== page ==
This car also has a slight noise that’s similar to a possible wheel bearing noise . We put all 4 corners of the car up on jack stands , started the car & had all 4 wheels spinning . We wasn’t able to isolate the noise at that time but did notice 3 of the 4 wheels was very visibly out of round . The drivers side rear is badly out of round .
The owner had just had new tires installed & like I said , road force balanced & the car drives smooth . I highly recommended new wheels before the next new set of tires .
Sorry for rambling on but to get back to my original bit of confusion , Our cars ran smooth back in the day with the tires balanced on a bubble balancer .

I agree, my bubble balance jobs rarely came back. If one uses the four-weight approach (two inside, two outside) the difference between bubble and spin is limited to significant inside vs. outside imbalance. I’m sure it happens, but most times not. And cars in the '60s were driven on 70 mph freeways. The biggest difference is how narrow most tires were.

I remember at times 2 or 3 trips for wheel balance with bubble balancers to get it right, spin balance never failed for me.

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Regarding my post about the Subaru with the out of round wheels . I’ll bet that one wheel is 1/2 " out of round . The shop that road force balanced those tires didn’t tell the owner anything about out of round wheels . The more I think about it , the more amazed I am that those wheels could be balanced , period .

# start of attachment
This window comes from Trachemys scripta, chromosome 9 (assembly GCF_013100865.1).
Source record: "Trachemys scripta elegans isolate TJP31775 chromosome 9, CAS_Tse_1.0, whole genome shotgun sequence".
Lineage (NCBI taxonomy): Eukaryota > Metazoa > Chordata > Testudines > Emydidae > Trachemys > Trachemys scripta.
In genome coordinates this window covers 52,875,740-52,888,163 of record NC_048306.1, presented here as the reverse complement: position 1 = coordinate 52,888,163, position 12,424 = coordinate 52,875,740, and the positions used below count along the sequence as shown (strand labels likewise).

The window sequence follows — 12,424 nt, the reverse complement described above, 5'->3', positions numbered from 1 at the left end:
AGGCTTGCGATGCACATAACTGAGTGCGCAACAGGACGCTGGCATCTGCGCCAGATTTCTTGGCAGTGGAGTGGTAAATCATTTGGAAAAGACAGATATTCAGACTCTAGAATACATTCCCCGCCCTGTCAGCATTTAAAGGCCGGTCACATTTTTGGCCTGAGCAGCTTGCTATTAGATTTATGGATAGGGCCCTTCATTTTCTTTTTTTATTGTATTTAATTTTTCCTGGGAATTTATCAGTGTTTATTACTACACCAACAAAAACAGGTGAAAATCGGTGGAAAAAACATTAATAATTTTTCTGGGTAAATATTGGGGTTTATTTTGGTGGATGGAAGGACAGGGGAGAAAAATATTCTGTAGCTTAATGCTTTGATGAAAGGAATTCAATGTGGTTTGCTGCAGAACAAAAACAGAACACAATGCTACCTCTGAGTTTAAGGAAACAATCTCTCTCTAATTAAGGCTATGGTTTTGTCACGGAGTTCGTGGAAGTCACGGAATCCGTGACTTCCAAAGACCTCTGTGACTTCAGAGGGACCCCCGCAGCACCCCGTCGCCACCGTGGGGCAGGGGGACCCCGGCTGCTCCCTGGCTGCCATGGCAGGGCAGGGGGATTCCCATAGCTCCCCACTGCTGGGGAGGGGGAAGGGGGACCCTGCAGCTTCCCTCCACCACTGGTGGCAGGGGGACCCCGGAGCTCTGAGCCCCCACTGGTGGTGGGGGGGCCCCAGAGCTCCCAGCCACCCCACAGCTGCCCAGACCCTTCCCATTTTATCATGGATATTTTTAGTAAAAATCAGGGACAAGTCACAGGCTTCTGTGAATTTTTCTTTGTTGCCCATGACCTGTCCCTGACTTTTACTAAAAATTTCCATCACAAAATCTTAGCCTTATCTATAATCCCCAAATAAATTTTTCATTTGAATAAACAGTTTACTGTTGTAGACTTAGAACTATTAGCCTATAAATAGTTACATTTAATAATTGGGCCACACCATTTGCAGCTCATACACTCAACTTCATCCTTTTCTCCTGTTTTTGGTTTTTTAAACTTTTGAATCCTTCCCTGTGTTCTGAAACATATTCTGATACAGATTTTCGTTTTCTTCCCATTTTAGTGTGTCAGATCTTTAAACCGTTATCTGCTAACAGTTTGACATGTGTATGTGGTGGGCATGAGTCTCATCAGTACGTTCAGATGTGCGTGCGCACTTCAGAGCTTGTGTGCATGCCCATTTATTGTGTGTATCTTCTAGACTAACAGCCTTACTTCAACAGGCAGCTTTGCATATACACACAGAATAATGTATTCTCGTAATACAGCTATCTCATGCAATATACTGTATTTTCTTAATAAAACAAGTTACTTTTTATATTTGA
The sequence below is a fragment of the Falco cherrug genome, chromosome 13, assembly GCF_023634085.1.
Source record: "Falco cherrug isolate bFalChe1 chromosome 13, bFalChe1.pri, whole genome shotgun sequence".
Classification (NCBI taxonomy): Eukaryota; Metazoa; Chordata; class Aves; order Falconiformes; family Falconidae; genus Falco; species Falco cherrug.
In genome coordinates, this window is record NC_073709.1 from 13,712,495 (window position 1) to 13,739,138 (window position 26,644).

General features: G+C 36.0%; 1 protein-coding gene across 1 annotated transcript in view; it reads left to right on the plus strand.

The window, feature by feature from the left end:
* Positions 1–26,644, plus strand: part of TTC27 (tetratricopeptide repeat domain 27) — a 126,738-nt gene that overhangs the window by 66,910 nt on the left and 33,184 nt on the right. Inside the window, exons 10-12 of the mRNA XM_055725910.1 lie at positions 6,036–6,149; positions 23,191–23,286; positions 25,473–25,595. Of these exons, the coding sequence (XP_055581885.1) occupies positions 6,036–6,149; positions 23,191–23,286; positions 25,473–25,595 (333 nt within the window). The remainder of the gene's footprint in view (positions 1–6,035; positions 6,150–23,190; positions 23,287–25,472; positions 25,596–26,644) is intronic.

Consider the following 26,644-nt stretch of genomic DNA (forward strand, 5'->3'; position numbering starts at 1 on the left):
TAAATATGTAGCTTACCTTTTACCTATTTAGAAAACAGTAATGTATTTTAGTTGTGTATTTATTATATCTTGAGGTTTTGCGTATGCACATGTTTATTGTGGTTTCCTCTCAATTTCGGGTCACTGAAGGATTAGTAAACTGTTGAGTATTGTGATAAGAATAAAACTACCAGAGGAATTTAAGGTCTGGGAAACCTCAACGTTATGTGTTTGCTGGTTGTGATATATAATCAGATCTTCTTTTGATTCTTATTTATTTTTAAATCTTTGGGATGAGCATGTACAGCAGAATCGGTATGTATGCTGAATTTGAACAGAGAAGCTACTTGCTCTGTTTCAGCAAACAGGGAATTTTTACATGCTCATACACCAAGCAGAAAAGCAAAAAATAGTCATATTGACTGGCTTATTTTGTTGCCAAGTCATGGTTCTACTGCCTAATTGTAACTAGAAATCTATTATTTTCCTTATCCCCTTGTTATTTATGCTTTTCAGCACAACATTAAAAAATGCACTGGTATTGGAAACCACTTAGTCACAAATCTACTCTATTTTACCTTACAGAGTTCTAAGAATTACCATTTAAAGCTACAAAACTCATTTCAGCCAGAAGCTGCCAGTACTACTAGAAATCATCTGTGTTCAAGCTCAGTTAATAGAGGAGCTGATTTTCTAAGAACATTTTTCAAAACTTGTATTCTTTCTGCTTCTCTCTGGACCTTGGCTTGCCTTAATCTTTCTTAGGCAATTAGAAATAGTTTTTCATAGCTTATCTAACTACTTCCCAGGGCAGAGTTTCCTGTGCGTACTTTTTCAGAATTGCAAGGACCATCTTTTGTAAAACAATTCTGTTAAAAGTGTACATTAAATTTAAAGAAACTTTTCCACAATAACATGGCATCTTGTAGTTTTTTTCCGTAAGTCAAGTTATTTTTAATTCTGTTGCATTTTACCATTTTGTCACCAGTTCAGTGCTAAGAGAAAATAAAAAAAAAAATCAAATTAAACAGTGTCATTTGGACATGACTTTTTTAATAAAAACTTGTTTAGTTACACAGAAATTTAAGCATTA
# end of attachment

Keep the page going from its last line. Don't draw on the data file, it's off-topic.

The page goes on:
Also the more I think about it , the more I wonder if it is a good thing that a wheel that out of round can be made to run smooth . I suppose if it runs smooth & doesn’t shake , it’s alright .

No, Texases, it does not. Standard protocol used to be to, by setting weights on the rim, determine how much was necessary and, if a small amount put half on the inside of the rim and half on the outside. If more, standard was to use two weights and, once finding the “sweet spot”, split them each about 20 degrees or so to each side of the “sweet spot” and THEN put half on the inside and half on the outside. A lot of guys just split all weights about 20 degrees to each side of the “sweet spot” and banged them on, all on the outside.